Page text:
Zooplankton are tiny creatures that drift in water bodies. A recent study by Meerhoff et al. in Progress in Oceanography describes linkages which connect them with glaciers. The researchers observed meroplankton—organisms which have planktonic features in their larval stages, but live sessile in the bottom as adults. They worked in the fjords of the Baker River, which is located between the Northern and Southern Patagonian ice fields in Chile. Physical and chemical conditions vary widely in these fjords, due to tides and to seasonal fluctuations in glacier meltwater and other contributions to river flow. These varying conditions, in turn, influence the dynamics of zooplankton communities, including productivity patterns, biomass, and community structure (the distribution and interactions of different species).
Zooplankton community dynamics in fjords are influenced by the strong vertical and horizontal gradients in hydrographic structure, such as freshwater discharge and tides. Studies have shown that temporal and spatial distributions of zooplankton are controlled by environmental conditions. Temperatures influence temporal scale by influencing metabolic rates and swimming behaviors of zooplankton. The salinity of water constrains the spatial distribution of estuarine zooplankton because each species can tolerate only certain levels of salinity. These two environmental factors also influence food availability and predation stress, which also affects the community structure of zooplankton.
The input of freshwater from glacial meltwater can change salinity, generate internal tides and reshape the circulation pattern in estuarine systems. Moreover, the turbidity of the water is influenced by glacial input. Even though the glaciers are virtually pristine, the meltwater is able to carry sediments along its way, known as rock flour. These finely ground particles, formed by the interaction of glaciers with their beds, are so small that they remain in suspension, making the water less transparent. This increase in turbidity limits light penetration and thus restricts primary production through photosynthesis by phytoplankton—the minute plants which float in the water column.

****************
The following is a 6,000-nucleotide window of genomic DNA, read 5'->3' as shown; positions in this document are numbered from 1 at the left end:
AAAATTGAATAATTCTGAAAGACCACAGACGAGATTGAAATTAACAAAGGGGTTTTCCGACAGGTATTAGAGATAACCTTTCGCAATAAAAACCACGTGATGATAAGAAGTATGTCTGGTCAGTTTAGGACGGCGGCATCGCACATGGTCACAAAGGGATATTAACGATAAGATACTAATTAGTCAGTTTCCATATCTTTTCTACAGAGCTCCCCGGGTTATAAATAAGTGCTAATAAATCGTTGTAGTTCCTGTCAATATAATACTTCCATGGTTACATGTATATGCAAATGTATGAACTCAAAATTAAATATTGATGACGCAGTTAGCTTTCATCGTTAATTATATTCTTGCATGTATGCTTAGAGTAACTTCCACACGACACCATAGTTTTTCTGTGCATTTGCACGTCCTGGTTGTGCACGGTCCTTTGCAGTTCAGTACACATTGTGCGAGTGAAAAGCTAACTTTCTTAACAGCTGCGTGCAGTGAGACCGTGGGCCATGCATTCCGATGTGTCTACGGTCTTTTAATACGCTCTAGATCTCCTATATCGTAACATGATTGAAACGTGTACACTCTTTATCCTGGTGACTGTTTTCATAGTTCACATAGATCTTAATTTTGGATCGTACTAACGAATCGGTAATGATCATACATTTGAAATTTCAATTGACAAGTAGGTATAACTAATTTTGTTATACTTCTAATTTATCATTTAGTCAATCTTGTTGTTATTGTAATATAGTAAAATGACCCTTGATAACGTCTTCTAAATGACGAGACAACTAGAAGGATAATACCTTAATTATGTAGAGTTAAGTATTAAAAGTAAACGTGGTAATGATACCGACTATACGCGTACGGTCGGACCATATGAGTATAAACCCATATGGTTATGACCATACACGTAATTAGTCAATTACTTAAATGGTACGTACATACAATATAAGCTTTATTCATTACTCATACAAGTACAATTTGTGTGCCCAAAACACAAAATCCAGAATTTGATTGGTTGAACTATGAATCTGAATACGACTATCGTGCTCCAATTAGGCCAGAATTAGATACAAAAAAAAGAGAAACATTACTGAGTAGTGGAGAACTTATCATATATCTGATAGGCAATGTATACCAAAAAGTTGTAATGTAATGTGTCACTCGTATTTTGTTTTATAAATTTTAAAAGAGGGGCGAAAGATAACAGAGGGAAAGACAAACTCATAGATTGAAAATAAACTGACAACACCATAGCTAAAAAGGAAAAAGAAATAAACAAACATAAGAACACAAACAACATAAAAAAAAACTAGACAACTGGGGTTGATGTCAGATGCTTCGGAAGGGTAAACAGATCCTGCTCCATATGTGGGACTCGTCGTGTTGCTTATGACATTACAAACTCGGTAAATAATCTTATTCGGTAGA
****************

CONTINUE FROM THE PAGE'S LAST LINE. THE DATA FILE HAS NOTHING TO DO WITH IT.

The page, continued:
Using vertical tows, Meerhoff and her associates collected samples in three sites close to the river mouth, during the Baker river minimum outflow season (October 2012) and during the maximum outflow season (February 2013). They observed strong hydrographic gradients, both horizontal and vertical, in early spring (October) and late summer (February). They have also found that these two seasons are significantly distinct in water-column conditions. Such variations are largely caused by freshwater discharges from nearby glaciers.
This study found a number of kinds of meroplankton in these fjords; the dominant organisms are larval forms of barnacles, squat lobsters, crabs, snails and bivalves. The study also indicated that zooplankton community shows seasonal variations. Specifically, barnacle larvae are favored in spring, when river outflow is at its minimum, while its food sources, phytoplankton, are more abundant. In contrast, bivalve larvae are dominant in summer due to higher surface water temperature. At this time, river outflow is at its maximum and phytoplankton availability is much lower than in spring, reflecting the greater turbidity of the water that carries glacier rock flour. Studies are needed to demonstrate whether bivalve larvae in this estuary feed on bacteria when phytoplankton are unavailable, as they do in other regions.
This study shows how freshwater input, along with other factors, affects zooplankton composition and distribution. It is remarkable to think of the numerous marine invertebrate larvae whose populations respond to glaciers located well inland of their estuarine home.